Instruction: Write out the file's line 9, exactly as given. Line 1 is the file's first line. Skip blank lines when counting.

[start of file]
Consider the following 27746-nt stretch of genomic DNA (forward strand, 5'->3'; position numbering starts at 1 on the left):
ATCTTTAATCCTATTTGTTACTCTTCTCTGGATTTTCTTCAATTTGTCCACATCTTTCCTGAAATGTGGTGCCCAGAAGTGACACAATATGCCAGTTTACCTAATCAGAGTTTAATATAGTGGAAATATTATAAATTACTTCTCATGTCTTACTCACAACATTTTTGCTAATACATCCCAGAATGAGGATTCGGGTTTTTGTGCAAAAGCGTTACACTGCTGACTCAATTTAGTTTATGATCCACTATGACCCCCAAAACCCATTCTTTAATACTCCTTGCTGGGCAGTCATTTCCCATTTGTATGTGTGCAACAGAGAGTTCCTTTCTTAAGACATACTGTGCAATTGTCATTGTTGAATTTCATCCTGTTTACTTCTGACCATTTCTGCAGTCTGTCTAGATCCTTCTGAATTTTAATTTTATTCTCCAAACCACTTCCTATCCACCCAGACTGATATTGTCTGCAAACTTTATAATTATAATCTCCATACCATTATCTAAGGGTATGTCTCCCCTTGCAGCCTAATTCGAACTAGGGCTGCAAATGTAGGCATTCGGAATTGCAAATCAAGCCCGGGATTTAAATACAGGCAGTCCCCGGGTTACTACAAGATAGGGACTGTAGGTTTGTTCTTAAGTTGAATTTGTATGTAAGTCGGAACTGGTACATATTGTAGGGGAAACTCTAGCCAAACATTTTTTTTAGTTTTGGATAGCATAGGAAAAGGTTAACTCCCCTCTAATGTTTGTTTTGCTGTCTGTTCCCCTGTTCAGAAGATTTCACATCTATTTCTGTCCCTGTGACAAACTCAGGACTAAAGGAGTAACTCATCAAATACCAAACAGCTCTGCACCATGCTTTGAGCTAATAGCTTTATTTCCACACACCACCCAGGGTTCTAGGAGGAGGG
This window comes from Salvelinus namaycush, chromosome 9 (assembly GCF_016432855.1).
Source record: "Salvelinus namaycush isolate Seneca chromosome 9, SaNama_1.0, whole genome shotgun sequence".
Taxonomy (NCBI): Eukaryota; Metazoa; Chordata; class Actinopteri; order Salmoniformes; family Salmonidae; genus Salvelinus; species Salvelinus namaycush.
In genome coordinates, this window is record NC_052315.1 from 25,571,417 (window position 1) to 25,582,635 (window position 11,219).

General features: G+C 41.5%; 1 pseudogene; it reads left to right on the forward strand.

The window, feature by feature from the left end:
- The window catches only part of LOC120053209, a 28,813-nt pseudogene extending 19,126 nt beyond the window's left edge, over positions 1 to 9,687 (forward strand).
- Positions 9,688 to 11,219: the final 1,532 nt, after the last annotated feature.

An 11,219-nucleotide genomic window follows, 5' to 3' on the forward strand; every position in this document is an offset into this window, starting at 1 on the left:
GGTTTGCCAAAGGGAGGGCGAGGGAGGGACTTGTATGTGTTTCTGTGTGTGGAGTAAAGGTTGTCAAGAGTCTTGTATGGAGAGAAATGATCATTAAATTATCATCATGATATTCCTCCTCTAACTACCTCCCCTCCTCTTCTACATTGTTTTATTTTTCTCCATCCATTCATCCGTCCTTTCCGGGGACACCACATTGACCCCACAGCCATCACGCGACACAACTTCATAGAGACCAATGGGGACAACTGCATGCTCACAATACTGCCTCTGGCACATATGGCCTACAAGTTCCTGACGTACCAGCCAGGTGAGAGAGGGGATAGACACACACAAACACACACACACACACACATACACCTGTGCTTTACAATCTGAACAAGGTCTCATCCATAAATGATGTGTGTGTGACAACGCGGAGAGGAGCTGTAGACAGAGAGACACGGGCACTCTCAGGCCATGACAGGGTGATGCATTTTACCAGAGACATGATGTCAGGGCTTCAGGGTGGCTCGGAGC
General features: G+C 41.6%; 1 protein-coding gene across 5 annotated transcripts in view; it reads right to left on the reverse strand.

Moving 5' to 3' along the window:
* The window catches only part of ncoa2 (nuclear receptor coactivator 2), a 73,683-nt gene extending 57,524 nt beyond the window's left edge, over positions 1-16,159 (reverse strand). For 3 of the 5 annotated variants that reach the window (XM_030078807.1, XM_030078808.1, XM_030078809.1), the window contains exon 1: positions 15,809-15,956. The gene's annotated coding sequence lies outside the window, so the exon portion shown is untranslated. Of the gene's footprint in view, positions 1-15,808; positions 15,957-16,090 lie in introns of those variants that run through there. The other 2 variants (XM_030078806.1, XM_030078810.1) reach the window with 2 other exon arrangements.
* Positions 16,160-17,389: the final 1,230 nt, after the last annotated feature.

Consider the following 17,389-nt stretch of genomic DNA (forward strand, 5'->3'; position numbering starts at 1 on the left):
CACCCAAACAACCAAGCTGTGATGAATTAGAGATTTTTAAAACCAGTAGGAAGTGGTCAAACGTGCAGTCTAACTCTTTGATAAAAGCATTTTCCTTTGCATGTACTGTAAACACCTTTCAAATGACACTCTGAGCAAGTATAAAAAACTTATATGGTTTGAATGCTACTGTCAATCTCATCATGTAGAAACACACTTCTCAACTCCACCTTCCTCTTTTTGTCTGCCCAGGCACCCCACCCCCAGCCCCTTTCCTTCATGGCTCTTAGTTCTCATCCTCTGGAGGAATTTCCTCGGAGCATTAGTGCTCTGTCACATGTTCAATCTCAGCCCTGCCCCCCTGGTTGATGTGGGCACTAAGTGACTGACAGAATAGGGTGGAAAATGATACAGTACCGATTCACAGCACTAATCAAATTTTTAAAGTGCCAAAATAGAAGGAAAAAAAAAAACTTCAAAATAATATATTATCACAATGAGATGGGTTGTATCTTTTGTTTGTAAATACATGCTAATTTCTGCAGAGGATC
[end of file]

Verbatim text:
- The window catches only part of LOC120053209, a 28,813-nt pseudogene extending 19,126 nt beyond the window's left edge, over positions 1 to 9,687 (forward strand).